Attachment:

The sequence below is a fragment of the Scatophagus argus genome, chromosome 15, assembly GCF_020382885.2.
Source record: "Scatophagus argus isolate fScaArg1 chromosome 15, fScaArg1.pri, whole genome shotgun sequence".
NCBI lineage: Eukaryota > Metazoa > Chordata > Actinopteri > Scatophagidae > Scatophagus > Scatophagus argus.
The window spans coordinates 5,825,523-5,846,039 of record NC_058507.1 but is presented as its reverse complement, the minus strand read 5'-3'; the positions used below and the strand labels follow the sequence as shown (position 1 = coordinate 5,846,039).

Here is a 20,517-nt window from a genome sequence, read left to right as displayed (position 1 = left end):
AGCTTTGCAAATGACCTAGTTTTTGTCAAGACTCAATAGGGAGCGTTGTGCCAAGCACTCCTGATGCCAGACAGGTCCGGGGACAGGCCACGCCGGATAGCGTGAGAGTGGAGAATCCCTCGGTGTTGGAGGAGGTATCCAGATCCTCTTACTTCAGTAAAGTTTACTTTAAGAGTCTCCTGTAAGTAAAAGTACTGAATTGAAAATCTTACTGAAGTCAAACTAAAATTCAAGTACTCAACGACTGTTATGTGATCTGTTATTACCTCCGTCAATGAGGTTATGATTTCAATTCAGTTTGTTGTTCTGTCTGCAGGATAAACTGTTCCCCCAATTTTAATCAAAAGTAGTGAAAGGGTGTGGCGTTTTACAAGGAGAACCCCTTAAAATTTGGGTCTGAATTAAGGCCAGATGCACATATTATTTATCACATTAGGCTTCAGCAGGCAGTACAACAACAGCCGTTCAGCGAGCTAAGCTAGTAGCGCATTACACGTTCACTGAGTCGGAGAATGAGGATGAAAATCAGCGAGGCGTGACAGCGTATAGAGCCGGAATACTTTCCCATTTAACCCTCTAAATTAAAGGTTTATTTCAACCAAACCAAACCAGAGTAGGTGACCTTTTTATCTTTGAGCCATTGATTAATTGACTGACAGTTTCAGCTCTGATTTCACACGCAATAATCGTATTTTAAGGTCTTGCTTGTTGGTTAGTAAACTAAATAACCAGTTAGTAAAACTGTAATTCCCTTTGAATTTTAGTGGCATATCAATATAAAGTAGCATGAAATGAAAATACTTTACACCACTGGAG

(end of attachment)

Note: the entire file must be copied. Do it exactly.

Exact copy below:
The sequence below is a fragment of the Scatophagus argus genome, chromosome 15, assembly GCF_020382885.2.
Source record: "Scatophagus argus isolate fScaArg1 chromosome 15, fScaArg1.pri, whole genome shotgun sequence".
NCBI lineage: Eukaryota > Metazoa > Chordata > Actinopteri > Scatophagidae > Scatophagus > Scatophagus argus.
The window spans coordinates 5,825,523-5,846,039 of record NC_058507.1 but is presented as its reverse complement, the minus strand read 5'-3'; the positions used below and the strand labels follow the sequence as shown (position 1 = coordinate 5,846,039).

Here is a 20,517-nt window from a genome sequence, read left to right as displayed (position 1 = left end):
AGCTTTGCAAATGACCTAGTTTTTGTCAAGACTCAATAGGGAGCGTTGTGCCAAGCACTCCTGATGCCAGACAGGTCCGGGGACAGGCCACGCCGGATAGCGTGAGAGTGGAGAATCCCTCGGTGTTGGAGGAGGTATCCAGATCCTCTTACTTCAGTAAAGTTTACTTTAAGAGTCTCCTGTAAGTAAAAGTACTGAATTGAAAATCTTACTGAAGTCAAACTAAAATTCAAGTACTCAACGACTGTTATGTGATCTGTTATTACCTCCGTCAATGAGGTTATGATTTCAATTCAGTTTGTTGTTCTGTCTGCAGGATAAACTGTTCCCCCAATTTTAATCAAAAGTAGTGAAAGGGTGTGGCGTTTTACAAGGAGAACCCCTTAAAATTTGGGTCTGAATTAAGGCCAGATGCACATATTATTTATCACATTAGGCTTCAGCAGGCAGTACAACAACAGCCGTTCAGCGAGCTAAGCTAGTAGCGCATTACACGTTCACTGAGTCGGAGAATGAGGATGAAAATCAGCGAGGCGTGACAGCGTATAGAGCCGGAATACTTTCCCATTTAACCCTCTAAATTAAAGGTTTATTTCAACCAAACCAAACCAGAGTAGGTGACCTTTTTATCTTTGAGCCATTGATTAATTGACTGACAGTTTCAGCTCTGATTTCACACGCAATAATCGTATTTTAAGGTCTTGCTTGTTGGTTAGTAAACTAAATAACCAGTTAGTAAAACTGTAATTCCCTTTGAATTTTAGTGGCATATCAATATAAAGTAGCATGAAATGAAAATACTTTACACCACTGGAG